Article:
In other made up book title news, the winner of the Bottom Shelf Books / Saints and Spinners Unnecessary Children’s Book Titles that Never Were contest was announced. Congratulations to Book Aunt Kate Coombs for coming up with “Harry and the Can of Purple Spray Paint”. Click through for the delightful illustration. 

Speaking of delightful illustrations, Eric Carle was just featured in Newsweek, with an article titled “The Surprising Dark Side of the Very Hungry Caterpillar”. Travis has the scoop at 100 Scope Notes.

At Original Content, Gail Gauthier has an interesting post pondering adult characters in children’s books. She asks: “Have we always felt that children should be center stage in children’s books? Or back in the day when books for children were more instructive were they filled with adult characters for them to model themselves upon?” There’s quite a discussion in the comments, including a response by author Tim Byrd, whose work is mentioned in the post.

As reported on many blogs, the shortlists for the Carnegie Award (the oldest children’s literature award in Britain) were announced this week. Charlotte has the list at Charlotte’s Library, and was the first person I saw to point out the fact that in all seven, the main characters are boys. Alison Flood of the Guardian also called it a “boysy” list. UK-based blogger Bookwitch is happy to have read and liked all seven titles, and approves of the boy-friendly slant, too.

StarclimberMeanwhile, over in Canada, the 2009 Ruth and Sylvia Schwartz Children’s Book Awards short lists were announced. You can find the list at Kids LitTasha is always up on the award news. Chester’s Back, which I loved, is on the picture book list. Starclimber, which I just reviewed last week, is on the young adult list.  

Two posts caught my eye this week from moms who are clearly doing well with the whole raising readers thing:

  • At Paradise Found, confronted by a son who finished four middle grade novels in one day, Kris Bordessa asks: “Do you ever tell your kids to stop reading? Would you, if they read four books daily? How much is too much?” There are bunches of comments in response to this question.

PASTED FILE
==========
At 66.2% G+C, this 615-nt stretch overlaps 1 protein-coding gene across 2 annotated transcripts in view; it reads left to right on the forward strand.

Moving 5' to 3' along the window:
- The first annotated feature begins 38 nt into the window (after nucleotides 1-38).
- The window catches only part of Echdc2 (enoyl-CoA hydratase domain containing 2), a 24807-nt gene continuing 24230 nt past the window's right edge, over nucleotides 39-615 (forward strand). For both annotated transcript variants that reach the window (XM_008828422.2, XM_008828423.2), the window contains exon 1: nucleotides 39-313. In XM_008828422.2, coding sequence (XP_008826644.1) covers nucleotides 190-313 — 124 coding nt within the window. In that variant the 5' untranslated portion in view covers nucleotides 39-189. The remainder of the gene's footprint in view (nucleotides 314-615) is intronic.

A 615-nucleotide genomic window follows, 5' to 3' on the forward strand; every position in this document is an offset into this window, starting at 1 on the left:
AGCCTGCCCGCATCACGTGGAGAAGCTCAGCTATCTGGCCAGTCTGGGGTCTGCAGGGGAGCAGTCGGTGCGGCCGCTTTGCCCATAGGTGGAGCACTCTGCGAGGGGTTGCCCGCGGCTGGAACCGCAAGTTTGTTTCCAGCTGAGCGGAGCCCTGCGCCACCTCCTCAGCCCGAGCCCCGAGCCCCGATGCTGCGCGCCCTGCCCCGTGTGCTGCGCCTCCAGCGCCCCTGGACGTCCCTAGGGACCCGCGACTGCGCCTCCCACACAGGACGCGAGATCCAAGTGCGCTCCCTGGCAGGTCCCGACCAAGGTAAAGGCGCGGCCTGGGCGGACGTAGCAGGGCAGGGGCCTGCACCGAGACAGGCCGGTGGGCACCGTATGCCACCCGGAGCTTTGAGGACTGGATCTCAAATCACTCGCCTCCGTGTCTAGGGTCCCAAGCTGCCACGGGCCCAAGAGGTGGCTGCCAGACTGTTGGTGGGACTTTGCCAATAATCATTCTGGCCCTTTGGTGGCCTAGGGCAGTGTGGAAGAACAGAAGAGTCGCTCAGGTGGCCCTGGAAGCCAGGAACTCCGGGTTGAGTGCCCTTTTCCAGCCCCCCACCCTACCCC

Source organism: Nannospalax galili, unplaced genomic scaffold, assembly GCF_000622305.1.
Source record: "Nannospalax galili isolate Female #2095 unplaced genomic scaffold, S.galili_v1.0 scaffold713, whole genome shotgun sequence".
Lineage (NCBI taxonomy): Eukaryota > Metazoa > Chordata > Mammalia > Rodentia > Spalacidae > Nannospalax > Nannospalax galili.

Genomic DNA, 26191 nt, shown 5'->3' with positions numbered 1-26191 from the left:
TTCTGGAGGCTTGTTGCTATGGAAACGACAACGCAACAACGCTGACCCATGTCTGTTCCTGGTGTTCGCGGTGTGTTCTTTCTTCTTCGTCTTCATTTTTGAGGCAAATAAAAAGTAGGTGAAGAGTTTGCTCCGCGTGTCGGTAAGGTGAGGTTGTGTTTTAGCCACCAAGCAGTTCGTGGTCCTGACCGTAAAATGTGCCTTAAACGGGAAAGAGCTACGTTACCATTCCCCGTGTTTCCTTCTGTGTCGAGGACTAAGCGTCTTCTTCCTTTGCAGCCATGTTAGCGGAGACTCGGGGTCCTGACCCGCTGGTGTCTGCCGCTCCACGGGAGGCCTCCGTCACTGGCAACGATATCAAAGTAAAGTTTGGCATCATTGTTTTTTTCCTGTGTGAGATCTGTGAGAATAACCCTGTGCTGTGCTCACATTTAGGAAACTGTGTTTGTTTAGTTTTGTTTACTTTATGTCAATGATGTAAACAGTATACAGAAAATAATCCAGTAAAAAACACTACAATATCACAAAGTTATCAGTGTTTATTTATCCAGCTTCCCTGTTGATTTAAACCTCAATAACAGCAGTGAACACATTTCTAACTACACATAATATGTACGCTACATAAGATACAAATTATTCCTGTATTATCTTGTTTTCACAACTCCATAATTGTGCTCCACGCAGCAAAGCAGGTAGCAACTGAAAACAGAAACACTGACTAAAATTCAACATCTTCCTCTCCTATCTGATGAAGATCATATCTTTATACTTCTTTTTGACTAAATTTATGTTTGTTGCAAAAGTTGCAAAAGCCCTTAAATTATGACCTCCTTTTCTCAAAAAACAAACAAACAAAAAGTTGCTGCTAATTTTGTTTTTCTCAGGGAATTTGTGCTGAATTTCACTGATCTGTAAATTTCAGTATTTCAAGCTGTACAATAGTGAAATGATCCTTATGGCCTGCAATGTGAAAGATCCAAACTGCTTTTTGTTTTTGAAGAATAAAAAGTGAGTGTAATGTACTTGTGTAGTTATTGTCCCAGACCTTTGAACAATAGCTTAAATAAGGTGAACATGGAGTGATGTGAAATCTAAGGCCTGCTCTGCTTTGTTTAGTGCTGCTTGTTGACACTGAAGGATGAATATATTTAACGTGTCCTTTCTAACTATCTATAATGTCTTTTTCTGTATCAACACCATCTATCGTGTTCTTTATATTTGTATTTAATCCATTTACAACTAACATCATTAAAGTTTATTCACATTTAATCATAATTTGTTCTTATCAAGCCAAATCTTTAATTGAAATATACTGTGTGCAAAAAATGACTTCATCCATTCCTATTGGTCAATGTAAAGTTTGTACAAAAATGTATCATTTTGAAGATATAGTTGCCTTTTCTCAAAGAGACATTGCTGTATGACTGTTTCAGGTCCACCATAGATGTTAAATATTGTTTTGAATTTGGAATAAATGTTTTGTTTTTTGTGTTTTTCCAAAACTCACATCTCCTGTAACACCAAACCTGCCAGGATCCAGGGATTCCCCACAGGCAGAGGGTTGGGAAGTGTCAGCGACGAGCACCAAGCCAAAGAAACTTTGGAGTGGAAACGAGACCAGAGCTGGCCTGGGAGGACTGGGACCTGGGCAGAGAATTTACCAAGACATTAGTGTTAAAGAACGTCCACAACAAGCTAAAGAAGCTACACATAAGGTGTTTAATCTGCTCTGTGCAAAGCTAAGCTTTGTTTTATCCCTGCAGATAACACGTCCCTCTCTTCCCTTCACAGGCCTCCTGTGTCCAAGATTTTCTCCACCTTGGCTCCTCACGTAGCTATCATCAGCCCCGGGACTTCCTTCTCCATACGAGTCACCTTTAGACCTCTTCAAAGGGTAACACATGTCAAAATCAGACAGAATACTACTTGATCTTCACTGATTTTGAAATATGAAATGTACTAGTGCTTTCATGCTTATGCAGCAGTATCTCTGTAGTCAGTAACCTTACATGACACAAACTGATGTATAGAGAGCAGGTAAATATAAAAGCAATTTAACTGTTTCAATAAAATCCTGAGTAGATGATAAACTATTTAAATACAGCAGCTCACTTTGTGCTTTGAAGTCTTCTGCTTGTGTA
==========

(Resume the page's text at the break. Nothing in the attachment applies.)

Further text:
• Jennifer from Snapshot shares her progress with daughter Amanda in their Read Together Challenge. She says of the challenge: “I have found the accountability great in encouraging my perseverance. When we finished this book, Amanda said, “We need to get another book we can read together.” I was glad that she is enjoying this effort as much as I am.” 

 And a few other quick hits:

© 2009 by Jennifer Robinson of Jen Robinson’s Book Page. All rights reserved.
You can also find me on Twitter and at Booklights from PBS Parents.
All Amazon links in this post are affiliate links, and may result in my receiving a small commission (with no additional cost to you).

Wednesday
Apr222009

Wednesday Afternoon Visits: April 22

From Jen Robinson’s Book Page

Here are a few doings from around the Kidlitosphere that I think are worth a mention.

PremioDardosFirst up, many thanks to Sherrie Peterson from Write About Now, who was kind enough to grant my blog a Premio Dardos award, for “transmitting cultural, ethical, literary, and personal values every day.” Thanks so much, Sherrie! I’m not actually going to follow the rules of the award by passing it along to 15 people, but Sherrie’s kind words did totally make my day.

School Library Journal’s Battle of the (Kids’) Books has started the second round of competition, with John Green selecting The Hunger Games over We Are the Ship. Yay, Katniss! Liz Burns has been covering SLJBoB thoroughly at Tea Cozy (most recently here), if you’d like more detail.